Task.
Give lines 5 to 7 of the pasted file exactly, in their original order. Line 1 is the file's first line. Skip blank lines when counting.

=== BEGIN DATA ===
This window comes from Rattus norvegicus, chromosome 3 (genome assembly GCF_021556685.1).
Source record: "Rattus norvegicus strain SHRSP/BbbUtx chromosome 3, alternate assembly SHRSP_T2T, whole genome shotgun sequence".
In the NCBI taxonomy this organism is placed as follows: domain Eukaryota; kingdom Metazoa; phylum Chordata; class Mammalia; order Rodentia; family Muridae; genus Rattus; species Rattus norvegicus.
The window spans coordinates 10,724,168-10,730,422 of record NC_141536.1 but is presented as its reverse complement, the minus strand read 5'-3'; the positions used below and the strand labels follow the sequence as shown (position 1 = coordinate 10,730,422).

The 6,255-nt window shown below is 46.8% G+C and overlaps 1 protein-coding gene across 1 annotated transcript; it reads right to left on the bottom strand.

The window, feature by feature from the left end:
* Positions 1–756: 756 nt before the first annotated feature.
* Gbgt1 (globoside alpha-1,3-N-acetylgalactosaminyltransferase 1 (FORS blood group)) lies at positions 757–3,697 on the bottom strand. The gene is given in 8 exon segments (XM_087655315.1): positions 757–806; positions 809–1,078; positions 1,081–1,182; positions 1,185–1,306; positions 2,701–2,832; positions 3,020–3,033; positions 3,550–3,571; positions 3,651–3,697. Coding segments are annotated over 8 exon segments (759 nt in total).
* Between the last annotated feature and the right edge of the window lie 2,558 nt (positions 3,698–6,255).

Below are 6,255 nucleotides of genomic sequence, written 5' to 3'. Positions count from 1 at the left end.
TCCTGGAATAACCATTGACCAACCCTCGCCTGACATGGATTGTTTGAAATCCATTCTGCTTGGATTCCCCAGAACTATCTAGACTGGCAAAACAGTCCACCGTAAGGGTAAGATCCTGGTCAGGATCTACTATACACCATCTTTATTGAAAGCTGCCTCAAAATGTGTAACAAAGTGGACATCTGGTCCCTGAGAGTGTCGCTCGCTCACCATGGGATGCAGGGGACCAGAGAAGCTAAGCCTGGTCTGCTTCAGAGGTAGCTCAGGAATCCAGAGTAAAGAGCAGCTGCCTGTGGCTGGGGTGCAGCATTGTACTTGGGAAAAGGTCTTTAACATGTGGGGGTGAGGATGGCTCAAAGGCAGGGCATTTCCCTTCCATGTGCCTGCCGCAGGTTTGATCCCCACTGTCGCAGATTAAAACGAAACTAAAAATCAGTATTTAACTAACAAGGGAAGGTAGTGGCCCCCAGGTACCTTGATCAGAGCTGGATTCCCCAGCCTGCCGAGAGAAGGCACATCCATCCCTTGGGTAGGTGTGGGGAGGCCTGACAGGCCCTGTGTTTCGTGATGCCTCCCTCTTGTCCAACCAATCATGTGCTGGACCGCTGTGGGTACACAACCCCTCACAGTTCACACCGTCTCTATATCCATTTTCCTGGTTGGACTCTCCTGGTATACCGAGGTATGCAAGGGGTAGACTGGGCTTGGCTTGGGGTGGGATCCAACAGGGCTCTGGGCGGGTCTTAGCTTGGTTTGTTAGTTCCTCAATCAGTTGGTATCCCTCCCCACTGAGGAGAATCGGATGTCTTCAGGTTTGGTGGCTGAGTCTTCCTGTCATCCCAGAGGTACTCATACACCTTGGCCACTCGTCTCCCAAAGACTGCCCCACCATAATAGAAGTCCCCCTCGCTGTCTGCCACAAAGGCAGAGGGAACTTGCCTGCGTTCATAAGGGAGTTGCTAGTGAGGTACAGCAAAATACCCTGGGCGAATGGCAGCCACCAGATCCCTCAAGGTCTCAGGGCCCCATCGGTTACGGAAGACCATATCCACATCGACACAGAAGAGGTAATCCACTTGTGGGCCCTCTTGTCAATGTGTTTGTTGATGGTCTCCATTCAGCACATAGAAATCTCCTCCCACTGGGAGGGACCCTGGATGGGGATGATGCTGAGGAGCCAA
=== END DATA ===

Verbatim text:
The 6,255-nt window shown below is 46.8% G+C and overlaps 1 protein-coding gene across 1 annotated transcript; it reads right to left on the bottom strand.

The window, feature by feature from the left end:
* Positions 1–756: 756 nt before the first annotated feature.